Patrick Hankinson was one of numerous startup investors who called out this metric as key at the startup stage. He prefers this metric over Lifetime Value to Customer Acquisition Cost (LTV:CAC) because assumptions on margin and churn in LTV can skew the numbers dramatically, whereas it's generally more clear cut how long the CAC payback period is.

5. Total Addressable Market

At the pre-seed stage, Pranavi Cheemakurti, Venture Investor at Forum Ventures, looks for companies with a clear path towards building a venture scale business, in other words the ability to reach $100 M in Annual Recurring Revenue one day. As a result, she looks for founders to understand and be able to articulate the TAM in their space.

4. Recurring Revenue

No surprise that for SaaS startups, recurring revenue, whether measured monthly as MRR, or annually as ARR, is key. Snita Balsara, Senior Investment Manager at MaRS IAF stresses the importance at the Seed stage of seeing the repeatability of MRR. She also advises companies to analyze data in cohorts of time and by customer segment, and to look at the company holistically versus just at points in time. In her words, "Context really matters. Pay attention to the trend of your metrics over time."

3. Net Churn or Retention

Most startup investors SaaSCan spoke with called out high net dollar retention and low net churn as being key things to watch from day 1. At the same time, they noted that a) in the early days this data may not be available as accounts haven't come up for renewal yet, and b) churn will naturally be higher in the early days as some early customers aren't a good long term fit for the product. The goal at the startup stage is to start tracking it and look for early signs of churn/retention challenges given the increasing importance placed on net dollar retention in later stages of growth.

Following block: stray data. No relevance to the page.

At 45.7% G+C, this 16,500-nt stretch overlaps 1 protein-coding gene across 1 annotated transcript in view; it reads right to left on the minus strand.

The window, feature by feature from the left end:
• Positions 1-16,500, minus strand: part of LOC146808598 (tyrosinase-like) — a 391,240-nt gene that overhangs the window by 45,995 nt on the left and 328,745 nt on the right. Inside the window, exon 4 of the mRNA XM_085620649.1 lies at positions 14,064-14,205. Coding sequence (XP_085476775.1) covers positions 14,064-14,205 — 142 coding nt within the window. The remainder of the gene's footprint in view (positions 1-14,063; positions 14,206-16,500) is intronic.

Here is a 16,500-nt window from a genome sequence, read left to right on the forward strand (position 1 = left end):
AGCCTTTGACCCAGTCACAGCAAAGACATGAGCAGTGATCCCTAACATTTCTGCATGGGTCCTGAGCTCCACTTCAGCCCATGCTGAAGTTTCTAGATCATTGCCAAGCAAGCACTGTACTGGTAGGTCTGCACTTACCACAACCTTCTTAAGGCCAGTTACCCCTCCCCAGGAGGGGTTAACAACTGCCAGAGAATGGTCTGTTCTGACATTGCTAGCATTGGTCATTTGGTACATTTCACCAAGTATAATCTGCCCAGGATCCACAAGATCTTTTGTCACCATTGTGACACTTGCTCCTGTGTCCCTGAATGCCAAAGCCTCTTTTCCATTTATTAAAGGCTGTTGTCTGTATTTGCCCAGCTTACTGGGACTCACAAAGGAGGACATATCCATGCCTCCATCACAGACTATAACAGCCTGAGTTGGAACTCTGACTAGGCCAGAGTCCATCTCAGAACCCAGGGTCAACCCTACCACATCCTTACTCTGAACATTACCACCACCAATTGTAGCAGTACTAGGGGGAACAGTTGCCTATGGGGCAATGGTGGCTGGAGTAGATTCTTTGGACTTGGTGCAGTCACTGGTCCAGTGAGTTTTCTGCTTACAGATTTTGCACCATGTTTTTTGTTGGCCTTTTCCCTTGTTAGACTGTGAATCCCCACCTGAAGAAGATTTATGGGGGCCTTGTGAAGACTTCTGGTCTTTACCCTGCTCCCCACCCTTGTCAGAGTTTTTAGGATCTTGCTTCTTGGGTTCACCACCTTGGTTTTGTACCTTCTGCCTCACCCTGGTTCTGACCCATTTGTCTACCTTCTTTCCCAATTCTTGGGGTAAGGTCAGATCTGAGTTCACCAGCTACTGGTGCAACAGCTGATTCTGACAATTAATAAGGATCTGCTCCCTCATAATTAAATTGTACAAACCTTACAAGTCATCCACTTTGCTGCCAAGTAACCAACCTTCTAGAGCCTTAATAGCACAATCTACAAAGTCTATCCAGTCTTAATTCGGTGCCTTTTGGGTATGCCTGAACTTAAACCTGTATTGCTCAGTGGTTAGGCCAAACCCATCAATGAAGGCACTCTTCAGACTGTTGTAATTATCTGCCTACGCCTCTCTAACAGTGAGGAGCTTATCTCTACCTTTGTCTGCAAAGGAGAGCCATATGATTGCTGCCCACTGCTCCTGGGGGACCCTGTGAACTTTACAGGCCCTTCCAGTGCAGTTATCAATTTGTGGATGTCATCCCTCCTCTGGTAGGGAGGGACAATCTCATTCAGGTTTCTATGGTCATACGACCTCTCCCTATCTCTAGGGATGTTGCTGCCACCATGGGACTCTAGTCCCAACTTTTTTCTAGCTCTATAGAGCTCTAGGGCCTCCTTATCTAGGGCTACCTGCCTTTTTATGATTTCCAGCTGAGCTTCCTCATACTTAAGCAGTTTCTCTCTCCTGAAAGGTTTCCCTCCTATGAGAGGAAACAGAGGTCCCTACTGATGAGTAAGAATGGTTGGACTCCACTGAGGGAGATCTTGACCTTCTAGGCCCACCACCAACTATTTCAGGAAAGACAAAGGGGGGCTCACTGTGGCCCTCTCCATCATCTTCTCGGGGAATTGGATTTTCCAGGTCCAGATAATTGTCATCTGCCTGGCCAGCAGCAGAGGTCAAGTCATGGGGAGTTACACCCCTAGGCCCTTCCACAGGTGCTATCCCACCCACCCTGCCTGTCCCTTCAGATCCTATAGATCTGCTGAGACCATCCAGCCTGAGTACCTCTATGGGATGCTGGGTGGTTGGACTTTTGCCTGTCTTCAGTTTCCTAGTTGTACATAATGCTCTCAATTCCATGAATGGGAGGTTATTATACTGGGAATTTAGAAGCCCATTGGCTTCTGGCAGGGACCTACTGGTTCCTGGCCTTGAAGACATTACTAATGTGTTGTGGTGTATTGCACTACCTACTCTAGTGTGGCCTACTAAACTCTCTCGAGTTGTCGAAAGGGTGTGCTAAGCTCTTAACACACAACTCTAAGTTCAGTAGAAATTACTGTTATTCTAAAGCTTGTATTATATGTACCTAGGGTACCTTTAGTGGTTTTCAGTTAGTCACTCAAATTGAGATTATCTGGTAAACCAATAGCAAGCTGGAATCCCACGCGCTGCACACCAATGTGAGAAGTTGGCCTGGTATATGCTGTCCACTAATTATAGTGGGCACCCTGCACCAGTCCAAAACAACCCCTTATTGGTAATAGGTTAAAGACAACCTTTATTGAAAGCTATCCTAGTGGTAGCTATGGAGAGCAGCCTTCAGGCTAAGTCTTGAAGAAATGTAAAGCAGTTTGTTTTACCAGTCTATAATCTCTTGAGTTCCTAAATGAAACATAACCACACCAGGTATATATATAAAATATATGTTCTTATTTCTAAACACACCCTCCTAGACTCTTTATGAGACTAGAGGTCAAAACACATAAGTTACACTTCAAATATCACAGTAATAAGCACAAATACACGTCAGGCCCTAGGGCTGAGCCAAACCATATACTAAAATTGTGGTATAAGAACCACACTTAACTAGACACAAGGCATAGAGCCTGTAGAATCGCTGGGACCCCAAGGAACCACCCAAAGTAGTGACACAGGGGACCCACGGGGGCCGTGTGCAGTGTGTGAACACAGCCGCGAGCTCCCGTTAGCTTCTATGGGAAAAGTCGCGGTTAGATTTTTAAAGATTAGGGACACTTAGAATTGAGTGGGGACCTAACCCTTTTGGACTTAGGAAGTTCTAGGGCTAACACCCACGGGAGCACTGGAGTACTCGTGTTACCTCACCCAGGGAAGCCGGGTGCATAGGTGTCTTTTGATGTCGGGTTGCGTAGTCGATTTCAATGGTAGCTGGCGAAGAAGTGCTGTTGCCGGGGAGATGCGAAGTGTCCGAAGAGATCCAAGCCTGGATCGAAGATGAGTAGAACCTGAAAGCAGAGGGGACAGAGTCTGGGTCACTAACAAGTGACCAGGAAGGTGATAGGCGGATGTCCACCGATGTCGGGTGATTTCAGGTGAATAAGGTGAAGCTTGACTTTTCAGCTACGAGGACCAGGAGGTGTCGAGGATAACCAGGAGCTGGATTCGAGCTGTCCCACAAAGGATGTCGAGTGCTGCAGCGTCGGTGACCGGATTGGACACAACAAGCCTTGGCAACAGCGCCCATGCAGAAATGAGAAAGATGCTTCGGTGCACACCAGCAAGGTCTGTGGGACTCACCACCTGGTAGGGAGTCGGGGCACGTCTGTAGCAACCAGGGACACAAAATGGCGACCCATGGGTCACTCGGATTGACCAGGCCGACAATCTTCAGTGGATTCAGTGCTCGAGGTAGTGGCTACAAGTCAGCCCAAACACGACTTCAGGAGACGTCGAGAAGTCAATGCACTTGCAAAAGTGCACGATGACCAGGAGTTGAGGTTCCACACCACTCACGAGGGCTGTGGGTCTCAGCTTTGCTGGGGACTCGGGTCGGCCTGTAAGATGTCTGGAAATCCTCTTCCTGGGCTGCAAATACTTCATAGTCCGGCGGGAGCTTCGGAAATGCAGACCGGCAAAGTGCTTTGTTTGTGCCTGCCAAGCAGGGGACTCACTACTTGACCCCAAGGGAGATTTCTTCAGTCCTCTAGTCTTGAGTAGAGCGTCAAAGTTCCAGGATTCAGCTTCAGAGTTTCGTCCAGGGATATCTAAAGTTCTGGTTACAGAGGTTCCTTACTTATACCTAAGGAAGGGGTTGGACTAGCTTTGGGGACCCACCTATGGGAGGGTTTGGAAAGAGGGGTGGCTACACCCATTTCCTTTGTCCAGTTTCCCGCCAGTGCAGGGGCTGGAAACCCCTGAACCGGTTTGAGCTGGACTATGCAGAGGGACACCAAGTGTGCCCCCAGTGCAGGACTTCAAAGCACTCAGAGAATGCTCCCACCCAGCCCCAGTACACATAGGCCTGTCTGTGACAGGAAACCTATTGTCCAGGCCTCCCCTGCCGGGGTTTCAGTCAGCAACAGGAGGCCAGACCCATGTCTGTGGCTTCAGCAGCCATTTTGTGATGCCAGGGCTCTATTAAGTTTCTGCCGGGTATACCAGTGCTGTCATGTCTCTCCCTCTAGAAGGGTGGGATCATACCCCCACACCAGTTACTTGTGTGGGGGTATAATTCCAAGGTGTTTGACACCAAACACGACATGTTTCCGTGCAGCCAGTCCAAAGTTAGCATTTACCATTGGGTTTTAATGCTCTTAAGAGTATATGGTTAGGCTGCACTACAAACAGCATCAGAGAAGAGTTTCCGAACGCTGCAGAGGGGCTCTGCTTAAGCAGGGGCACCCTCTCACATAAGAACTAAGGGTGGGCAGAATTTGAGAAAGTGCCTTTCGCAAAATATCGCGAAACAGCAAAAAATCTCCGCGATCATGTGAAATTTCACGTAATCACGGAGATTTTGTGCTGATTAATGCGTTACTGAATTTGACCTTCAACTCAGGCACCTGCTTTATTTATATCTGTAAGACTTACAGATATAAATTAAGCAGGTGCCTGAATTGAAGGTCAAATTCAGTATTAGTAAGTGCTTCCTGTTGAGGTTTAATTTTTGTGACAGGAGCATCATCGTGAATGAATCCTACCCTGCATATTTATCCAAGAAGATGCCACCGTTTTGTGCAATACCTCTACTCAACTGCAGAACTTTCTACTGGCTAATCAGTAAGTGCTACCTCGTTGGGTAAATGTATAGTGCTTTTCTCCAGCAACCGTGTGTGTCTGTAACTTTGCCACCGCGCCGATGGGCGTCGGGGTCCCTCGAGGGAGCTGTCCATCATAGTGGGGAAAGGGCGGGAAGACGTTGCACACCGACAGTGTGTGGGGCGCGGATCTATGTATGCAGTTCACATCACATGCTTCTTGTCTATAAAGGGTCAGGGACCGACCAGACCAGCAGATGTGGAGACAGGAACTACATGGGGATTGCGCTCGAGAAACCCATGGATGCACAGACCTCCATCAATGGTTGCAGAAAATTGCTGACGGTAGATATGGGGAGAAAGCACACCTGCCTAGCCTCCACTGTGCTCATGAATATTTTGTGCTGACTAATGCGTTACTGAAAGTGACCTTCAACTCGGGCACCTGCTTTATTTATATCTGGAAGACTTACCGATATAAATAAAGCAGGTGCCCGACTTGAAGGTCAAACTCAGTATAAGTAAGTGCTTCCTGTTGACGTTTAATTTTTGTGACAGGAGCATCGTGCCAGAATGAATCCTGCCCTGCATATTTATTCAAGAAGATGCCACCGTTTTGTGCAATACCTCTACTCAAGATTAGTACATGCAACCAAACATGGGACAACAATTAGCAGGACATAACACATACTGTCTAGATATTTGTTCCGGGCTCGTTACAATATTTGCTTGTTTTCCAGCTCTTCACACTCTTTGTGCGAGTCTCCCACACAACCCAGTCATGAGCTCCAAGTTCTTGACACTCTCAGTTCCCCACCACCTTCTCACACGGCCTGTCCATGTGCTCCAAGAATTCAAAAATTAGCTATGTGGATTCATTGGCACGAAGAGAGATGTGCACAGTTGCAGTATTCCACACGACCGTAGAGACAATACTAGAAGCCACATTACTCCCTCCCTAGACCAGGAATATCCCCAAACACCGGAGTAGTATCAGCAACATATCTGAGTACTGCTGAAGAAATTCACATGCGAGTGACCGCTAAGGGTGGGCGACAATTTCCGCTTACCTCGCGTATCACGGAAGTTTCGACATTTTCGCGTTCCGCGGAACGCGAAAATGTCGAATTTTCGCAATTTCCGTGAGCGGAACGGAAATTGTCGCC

2. Logo Churn

Similar to dollar churn, startup investors called out logo churn as important to watch starting in the early days, especially from the perspective of what can you learn from the customers who are churning.

And the number 1 metric investors said startup founders should focus on is:

1. Recurring Revenue Growth Rate

As Standup Ventures Managing Partner Michelle McBane articulates, "At the seed stage, we help founders establish their Series A milestones. While we don't have a specific growth rate target, we're looking for evidence of strong growth rates and early traction."

The Bottom Line

As a SaaS startup, your singular focus is finding product market fit. Startup investors are clear here. You don't need to measure all the classic SaaS metrics yet - in fact you shouldn't at this stage. You want to focus on a very short list of metrics that gives you insight to:

  • Customer usage and value

  • The true cost of acquiring customers, and which channels work best for you

  • How well you retain both customers and their revenue, and which customers are the best fit

  • How quickly your recurring revenue is growing

Taylor Wilson, Associate at Golden Ventures sums up the need to focus on a few key metrics beautifully when she says, "Establish a set of metrics that you as a founder can focus on to grow your business and get obsessed about those."

Check out Part 2 where we cover what great looks like for each of these metrics for SaaS startups.

Related Resources

  1. SaaSCan's Top 10 Metrics for SaaS Startups - Part 2

  2. SaaSCan's Full Investor Metrics Research Report - Robust 77-page report on the metrics investors care about most from startup to early stage to later stage growth

  3. Klipfolio's MetricHQ - Robust metric definitions, formulas, and examples

  4. Product Market Fit - A great primer from VC Firm Andreessen Horowitz

  5. North Star Metrics - The North Star metrics 40 high growth companies are measuring